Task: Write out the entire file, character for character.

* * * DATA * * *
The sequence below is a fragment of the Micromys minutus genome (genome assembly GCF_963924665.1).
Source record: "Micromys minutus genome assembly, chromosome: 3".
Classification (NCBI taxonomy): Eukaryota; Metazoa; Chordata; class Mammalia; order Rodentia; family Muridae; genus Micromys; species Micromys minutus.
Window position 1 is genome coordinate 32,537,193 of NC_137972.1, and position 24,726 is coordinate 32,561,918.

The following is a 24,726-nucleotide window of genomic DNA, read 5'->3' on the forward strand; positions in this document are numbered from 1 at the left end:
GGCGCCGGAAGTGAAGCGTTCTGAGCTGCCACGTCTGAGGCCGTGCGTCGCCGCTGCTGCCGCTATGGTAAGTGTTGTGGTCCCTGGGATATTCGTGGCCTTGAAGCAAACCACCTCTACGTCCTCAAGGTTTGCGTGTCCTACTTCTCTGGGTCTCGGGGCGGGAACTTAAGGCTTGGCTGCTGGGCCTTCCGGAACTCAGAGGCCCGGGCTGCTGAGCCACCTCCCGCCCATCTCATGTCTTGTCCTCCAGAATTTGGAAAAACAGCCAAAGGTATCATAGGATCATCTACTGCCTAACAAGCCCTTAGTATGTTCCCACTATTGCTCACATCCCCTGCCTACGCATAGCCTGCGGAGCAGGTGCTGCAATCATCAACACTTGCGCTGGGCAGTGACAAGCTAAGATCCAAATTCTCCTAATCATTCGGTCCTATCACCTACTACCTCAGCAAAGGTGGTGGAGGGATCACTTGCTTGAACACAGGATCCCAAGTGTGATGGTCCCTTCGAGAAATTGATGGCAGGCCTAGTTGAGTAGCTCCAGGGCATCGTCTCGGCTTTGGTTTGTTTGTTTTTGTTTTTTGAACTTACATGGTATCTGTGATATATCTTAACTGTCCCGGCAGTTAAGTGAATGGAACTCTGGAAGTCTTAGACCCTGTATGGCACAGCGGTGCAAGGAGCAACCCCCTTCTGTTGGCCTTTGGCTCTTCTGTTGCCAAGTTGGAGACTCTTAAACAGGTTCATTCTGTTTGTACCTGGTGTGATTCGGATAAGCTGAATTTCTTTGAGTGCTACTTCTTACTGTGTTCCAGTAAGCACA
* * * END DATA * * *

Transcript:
The sequence below is a fragment of the Micromys minutus genome (genome assembly GCF_963924665.1).
Source record: "Micromys minutus genome assembly, chromosome: 3".
Classification (NCBI taxonomy): Eukaryota; Metazoa; Chordata; class Mammalia; order Rodentia; family Muridae; genus Micromys; species Micromys minutus.
Window position 1 is genome coordinate 32,537,193 of NC_137972.1, and position 24,726 is coordinate 32,561,918.

The following is a 24,726-nucleotide window of genomic DNA, read 5'->3' on the forward strand; positions in this document are numbered from 1 at the left end:
GGCGCCGGAAGTGAAGCGTTCTGAGCTGCCACGTCTGAGGCCGTGCGTCGCCGCTGCTGCCGCTATGGTAAGTGTTGTGGTCCCTGGGATATTCGTGGCCTTGAAGCAAACCACCTCTACGTCCTCAAGGTTTGCGTGTCCTACTTCTCTGGGTCTCGGGGCGGGAACTTAAGGCTTGGCTGCTGGGCCTTCCGGAACTCAGAGGCCCGGGCTGCTGAGCCACCTCCCGCCCATCTCATGTCTTGTCCTCCAGAATTTGGAAAAACAGCCAAAGGTATCATAGGATCATCTACTGCCTAACAAGCCCTTAGTATGTTCCCACTATTGCTCACATCCCCTGCCTACGCATAGCCTGCGGAGCAGGTGCTGCAATCATCAACACTTGCGCTGGGCAGTGACAAGCTAAGATCCAAATTCTCCTAATCATTCGGTCCTATCACCTACTACCTCAGCAAAGGTGGTGGAGGGATCACTTGCTTGAACACAGGATCCCAAGTGTGATGGTCCCTTCGAGAAATTGATGGCAGGCCTAGTTGAGTAGCTCCAGGGCATCGTCTCGGCTTTGGTTTGTTTGTTTTTGTTTTTTGAACTTACATGGTATCTGTGATATATCTTAACTGTCCCGGCAGTTAAGTGAATGGAACTCTGGAAGTCTTAGACCCTGTATGGCACAGCGGTGCAAGGAGCAACCCCCTTCTGTTGGCCTTTGGCTCTTCTGTTGCCAAGTTGGAGACTCTTAAACAGGTTCATTCTGTTTGTACCTGGTGTGATTCGGATAAGCTGAATTTCTTTGAGTGCTACTTCTTACTGTGTTCCAGTAAGCACA